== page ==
“She drives you to work on the weekend. You must talk in the car.”
“Not really. It’s so early in the morning. We just get in the car and drive there.”
“I think the bakery job is too much. You should be sleeping on the weekend. Having fun.”
“I need the job,” she says tersely, because Mr. Kingsley is as unlikely as her mother to sympathize with her implacable pursuit of a car. She’s unaware that her tone might suggest the brusque pride of the abjectly poor, particularly when paired with her tatty punk wardrobe. She does resent the absence in her life of a pale blue Karmann Ghia convertible, but she knows she’s not poor. Not rich, certainly, in the little two-bedroom apartment behind the chalk X with her mother’s long-serving Toyota. But not poor.
He is silent a moment, thoughtful. “You and David come from very different worlds.”
“How do you mean?”
“David comes from a world of privilege.”
She doesn’t wonder how he knows this, or whether he’s guessed. “I suppose more than me.”
“He’s not working.”
“No. He doesn’t have to. When he turns sixteen, his mother and Philip will buy him a car.”
“Ah. Is that a recent thing?”
“It can’t be that recent. His mom and Philip have a two-year-old baby.”
“So David’s the big brother,” Mr. Kingsley says, smiling.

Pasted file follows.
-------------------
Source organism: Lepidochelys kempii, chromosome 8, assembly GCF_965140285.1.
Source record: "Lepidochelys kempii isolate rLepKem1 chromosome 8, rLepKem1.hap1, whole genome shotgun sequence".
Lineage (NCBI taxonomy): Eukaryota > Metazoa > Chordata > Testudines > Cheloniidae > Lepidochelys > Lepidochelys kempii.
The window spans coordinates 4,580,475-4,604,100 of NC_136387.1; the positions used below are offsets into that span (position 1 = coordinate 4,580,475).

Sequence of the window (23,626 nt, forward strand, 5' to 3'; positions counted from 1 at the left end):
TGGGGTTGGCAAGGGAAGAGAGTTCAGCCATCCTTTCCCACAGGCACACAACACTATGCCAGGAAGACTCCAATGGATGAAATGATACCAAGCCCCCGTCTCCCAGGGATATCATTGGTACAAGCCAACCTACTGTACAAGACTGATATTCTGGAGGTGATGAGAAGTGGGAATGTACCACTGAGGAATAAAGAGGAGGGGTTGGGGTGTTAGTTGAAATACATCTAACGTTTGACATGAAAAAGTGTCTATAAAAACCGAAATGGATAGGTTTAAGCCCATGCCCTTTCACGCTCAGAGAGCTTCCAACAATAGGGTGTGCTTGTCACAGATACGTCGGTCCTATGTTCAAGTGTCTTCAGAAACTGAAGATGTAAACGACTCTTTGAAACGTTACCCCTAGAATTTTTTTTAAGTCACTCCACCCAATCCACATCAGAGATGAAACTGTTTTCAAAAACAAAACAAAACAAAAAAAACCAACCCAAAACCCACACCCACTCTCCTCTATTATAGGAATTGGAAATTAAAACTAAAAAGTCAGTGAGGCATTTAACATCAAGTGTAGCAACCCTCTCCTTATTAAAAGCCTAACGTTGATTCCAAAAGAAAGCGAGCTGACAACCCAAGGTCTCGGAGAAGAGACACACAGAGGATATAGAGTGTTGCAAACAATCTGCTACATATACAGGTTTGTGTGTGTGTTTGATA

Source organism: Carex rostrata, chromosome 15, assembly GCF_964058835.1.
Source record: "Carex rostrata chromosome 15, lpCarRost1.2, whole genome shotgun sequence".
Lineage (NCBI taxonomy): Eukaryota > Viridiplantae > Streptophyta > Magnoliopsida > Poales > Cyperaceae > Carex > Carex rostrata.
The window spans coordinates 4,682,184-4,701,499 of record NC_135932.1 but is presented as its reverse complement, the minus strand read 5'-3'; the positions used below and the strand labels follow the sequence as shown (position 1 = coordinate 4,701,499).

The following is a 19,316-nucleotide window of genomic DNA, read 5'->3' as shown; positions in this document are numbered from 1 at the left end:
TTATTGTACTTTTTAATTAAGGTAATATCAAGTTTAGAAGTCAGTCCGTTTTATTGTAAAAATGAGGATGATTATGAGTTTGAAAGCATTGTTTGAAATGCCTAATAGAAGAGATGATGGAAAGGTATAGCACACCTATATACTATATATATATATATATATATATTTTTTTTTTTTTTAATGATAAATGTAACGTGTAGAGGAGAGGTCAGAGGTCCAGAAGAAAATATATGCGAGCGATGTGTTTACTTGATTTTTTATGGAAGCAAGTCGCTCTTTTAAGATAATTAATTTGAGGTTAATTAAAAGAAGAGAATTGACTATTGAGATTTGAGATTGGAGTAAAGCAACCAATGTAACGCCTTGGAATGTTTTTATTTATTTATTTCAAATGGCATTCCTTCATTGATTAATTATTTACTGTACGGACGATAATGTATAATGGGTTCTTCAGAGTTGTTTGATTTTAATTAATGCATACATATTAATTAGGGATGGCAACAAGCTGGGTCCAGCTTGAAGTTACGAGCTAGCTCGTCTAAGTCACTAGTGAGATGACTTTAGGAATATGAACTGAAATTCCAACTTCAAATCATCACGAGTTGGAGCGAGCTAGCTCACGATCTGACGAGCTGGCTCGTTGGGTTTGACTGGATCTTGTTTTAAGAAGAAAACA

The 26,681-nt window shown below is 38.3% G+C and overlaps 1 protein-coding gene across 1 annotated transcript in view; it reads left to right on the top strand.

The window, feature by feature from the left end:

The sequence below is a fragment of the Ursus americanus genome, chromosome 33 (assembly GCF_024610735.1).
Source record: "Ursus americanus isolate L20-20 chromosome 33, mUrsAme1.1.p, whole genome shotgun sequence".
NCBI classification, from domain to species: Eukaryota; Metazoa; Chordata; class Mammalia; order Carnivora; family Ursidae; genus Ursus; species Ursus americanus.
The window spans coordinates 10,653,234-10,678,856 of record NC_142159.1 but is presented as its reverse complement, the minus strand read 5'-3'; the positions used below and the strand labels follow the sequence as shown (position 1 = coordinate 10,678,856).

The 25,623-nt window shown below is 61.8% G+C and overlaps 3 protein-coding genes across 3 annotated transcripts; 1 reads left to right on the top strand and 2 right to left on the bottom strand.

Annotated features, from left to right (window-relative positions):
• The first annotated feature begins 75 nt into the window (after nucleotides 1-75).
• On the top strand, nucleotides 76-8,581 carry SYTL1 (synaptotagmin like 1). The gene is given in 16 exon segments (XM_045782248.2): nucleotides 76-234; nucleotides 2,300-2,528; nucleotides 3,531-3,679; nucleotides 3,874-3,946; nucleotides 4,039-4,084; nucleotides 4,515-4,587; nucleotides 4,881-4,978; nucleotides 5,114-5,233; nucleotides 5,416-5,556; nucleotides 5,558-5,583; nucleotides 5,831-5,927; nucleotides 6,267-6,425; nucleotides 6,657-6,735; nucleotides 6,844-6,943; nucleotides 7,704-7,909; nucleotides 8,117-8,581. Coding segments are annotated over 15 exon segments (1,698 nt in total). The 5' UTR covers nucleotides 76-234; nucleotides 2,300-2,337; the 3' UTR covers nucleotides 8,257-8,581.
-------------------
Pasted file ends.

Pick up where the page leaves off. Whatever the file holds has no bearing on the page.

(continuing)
She smiles also, to designate David this way. “He already was. He’s the oldest from his mother’s first marriage. Then his mother left his father for Philip, David thinks because Philip had money. David’s real dad never had any money. David says his parents, his mom and real dad, burned his childhood house down to collect the insurance. So in that sense, originally, he’s not from such a privileged background,” she concludes, overwhelmed by her flood of disclosures.
But Mr. Kingsley does not judge her craving to talk about David. He does not judge her breathless uncertainty, now that she’s stopped. He reaches out, across the corner of his desk, and takes her hand. “You got to know each other,” he observes. She nods mutely, all fluency diverted again from her tongue to her eyes.
That night when Joelle drops her off, after ten, her mother’s at the kitchen table in her robe. Usually by this hour she’s behind the closed door of her bedroom. Her mother’s brown hair, streaked with kinky white strands, hangs down loose to her shoulders. She’s wearing men’s athletic socks on her feet. “Your teacher called,” she says.
“Mr. Kingsley called here? Why?” Some terrified animal group—a quad of quail? a mess of mice?—explodes into flight inside Sarah’s rib cage.
“I have no idea why. I know his stated reason. He called to ask about your bakery job. He asked if I could possibly let you stop doing it, for your health and well-being. He seemed to think that I force you to do it and keep all your earnings.”
“I never said that to him!”